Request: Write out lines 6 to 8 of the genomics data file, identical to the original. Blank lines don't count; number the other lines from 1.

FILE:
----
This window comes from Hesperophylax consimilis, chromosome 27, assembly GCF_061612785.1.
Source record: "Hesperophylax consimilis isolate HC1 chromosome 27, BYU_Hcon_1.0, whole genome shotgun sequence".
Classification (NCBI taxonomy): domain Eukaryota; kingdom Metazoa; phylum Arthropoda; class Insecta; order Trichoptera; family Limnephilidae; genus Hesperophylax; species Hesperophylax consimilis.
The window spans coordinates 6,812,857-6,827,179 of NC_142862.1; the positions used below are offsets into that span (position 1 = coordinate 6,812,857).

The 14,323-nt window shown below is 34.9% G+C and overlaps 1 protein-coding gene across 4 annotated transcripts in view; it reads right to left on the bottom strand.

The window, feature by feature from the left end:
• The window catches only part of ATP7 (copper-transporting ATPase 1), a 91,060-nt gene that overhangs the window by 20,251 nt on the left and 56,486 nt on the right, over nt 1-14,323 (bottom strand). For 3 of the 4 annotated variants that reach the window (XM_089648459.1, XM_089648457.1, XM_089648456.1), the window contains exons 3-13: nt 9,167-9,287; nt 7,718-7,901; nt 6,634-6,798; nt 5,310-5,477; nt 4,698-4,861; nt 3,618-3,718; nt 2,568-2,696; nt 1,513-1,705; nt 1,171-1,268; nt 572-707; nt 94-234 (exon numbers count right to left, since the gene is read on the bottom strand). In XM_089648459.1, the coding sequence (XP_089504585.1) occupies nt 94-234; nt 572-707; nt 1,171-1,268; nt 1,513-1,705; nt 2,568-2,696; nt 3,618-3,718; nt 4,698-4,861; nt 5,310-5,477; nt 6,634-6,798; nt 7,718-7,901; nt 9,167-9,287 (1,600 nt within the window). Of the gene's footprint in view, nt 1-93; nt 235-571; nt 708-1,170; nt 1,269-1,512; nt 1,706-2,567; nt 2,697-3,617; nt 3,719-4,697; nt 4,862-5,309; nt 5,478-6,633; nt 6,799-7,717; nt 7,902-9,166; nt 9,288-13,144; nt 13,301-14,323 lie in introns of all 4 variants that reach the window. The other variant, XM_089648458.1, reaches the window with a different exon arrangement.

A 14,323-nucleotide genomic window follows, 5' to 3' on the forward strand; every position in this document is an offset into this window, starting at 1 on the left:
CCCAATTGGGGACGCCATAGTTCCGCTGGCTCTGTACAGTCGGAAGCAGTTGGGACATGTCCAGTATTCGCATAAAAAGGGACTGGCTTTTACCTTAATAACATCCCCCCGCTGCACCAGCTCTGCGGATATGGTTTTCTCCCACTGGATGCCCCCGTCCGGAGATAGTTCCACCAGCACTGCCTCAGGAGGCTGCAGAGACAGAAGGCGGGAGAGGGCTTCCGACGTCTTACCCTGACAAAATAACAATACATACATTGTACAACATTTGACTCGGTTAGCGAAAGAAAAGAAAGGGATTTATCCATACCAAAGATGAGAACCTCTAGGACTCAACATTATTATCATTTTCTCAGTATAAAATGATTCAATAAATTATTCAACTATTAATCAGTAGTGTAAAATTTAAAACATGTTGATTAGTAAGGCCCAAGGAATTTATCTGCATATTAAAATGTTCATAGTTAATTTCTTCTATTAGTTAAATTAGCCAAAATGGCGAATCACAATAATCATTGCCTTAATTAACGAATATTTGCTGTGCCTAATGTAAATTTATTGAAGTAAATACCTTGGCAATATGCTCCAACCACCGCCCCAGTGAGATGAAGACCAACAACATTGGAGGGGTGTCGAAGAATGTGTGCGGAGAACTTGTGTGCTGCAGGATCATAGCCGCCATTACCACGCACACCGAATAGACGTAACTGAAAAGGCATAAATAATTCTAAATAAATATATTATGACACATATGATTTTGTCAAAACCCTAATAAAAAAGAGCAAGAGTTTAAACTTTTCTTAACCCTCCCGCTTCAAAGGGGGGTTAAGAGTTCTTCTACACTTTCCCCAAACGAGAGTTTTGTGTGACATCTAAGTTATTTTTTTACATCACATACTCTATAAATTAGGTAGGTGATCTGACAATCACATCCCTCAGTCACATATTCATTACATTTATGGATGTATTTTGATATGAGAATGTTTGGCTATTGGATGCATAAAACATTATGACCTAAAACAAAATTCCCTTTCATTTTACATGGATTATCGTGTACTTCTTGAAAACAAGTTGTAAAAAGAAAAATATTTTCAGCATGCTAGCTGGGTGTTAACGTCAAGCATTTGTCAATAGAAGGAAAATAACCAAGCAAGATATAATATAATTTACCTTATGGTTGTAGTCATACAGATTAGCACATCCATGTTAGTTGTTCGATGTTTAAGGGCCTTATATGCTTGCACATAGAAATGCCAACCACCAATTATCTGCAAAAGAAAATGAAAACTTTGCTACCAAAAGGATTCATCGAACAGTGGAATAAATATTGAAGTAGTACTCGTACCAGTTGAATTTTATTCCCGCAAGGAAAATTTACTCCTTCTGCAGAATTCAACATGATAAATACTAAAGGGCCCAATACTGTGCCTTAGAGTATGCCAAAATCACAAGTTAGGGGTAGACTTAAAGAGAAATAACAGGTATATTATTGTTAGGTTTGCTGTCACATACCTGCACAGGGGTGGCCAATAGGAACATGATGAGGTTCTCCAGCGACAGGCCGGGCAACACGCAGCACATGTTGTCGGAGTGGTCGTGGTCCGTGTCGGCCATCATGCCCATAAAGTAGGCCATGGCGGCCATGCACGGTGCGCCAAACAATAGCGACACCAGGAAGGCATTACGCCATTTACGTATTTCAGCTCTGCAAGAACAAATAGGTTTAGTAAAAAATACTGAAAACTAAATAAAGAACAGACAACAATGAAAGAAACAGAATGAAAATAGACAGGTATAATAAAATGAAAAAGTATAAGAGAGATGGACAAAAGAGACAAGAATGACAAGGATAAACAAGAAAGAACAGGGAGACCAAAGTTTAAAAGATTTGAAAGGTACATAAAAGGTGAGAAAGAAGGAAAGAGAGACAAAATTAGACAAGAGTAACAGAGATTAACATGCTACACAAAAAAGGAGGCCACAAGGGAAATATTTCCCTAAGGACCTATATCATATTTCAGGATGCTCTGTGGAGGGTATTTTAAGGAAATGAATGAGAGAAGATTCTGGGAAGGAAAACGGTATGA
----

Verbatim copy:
The window, feature by feature from the left end:
• The window catches only part of ATP7 (copper-transporting ATPase 1), a 91,060-nt gene that overhangs the window by 20,251 nt on the left and 56,486 nt on the right, over nt 1-14,323 (bottom strand). For 3 of the 4 annotated variants that reach the window (XM_089648459.1, XM_089648457.1, XM_089648456.1), the window contains exons 3-13: nt 9,167-9,287; nt 7,718-7,901; nt 6,634-6,798; nt 5,310-5,477; nt 4,698-4,861; nt 3,618-3,718; nt 2,568-2,696; nt 1,513-1,705; nt 1,171-1,268; nt 572-707; nt 94-234 (exon numbers count right to left, since the gene is read on the bottom strand). In XM_089648459.1, the coding sequence (XP_089504585.1) occupies nt 94-234; nt 572-707; nt 1,171-1,268; nt 1,513-1,705; nt 2,568-2,696; nt 3,618-3,718; nt 4,698-4,861; nt 5,310-5,477; nt 6,634-6,798; nt 7,718-7,901; nt 9,167-9,287 (1,600 nt within the window). Of the gene's footprint in view, nt 1-93; nt 235-571; nt 708-1,170; nt 1,269-1,512; nt 1,706-2,567; nt 2,697-3,617; nt 3,719-4,697; nt 4,862-5,309; nt 5,478-6,633; nt 6,799-7,717; nt 7,902-9,166; nt 9,288-13,144; nt 13,301-14,323 lie in introns of all 4 variants that reach the window. The other variant, XM_089648458.1, reaches the window with a different exon arrangement.

A 14,323-nucleotide genomic window follows, 5' to 3' on the forward strand; every position in this document is an offset into this window, starting at 1 on the left: